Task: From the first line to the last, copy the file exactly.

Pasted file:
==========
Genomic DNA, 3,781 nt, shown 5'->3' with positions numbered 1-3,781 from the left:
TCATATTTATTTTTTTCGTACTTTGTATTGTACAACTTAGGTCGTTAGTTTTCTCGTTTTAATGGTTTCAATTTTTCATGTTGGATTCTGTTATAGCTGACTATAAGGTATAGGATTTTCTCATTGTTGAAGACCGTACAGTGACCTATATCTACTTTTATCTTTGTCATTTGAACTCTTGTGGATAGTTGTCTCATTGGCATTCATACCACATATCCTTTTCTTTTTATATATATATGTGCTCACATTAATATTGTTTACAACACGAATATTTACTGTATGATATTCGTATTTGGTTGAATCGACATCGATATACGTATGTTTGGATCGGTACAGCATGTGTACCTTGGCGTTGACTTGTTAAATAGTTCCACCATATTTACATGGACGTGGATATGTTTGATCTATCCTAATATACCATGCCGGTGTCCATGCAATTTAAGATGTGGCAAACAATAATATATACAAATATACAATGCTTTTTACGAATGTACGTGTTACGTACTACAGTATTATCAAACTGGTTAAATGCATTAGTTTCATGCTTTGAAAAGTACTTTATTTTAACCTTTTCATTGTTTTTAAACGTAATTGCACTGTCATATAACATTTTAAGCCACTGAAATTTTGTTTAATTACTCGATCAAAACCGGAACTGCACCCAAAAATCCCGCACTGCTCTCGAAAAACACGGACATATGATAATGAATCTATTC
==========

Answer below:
Genomic DNA, 3,781 nt, shown 5'->3' with positions numbered 1-3,781 from the left:
TCATATTTATTTTTTTCGTACTTTGTATTGTACAACTTAGGTCGTTAGTTTTCTCGTTTTAATGGTTTCAATTTTTCATGTTGGATTCTGTTATAGCTGACTATAAGGTATAGGATTTTCTCATTGTTGAAGACCGTACAGTGACCTATATCTACTTTTATCTTTGTCATTTGAACTCTTGTGGATAGTTGTCTCATTGGCATTCATACCACATATCCTTTTCTTTTTATATATATATGTGCTCACATTAATATTGTTTACAACACGAATATTTACTGTATGATATTCGTATTTGGTTGAATCGACATCGATATACGTATGTTTGGATCGGTACAGCATGTGTACCTTGGCGTTGACTTGTTAAATAGTTCCACCATATTTACATGGACGTGGATATGTTTGATCTATCCTAATATACCATGCCGGTGTCCATGCAATTTAAGATGTGGCAAACAATAATATATACAAATATACAATGCTTTTTACGAATGTACGTGTTACGTACTACAGTATTATCAAACTGGTTAAATGCATTAGTTTCATGCTTTGAAAAGTACTTTATTTTAACCTTTTCATTGTTTTTAAACGTAATTGCACTGTCATATAACATTTTAAGCCACTGAAATTTTGTTTAATTACTCGATCAAAACCGGAACTGCACCCAAAAATCCCGCACTGCTCTCGAAAAACACGGACATATGATAATGAATCTATTC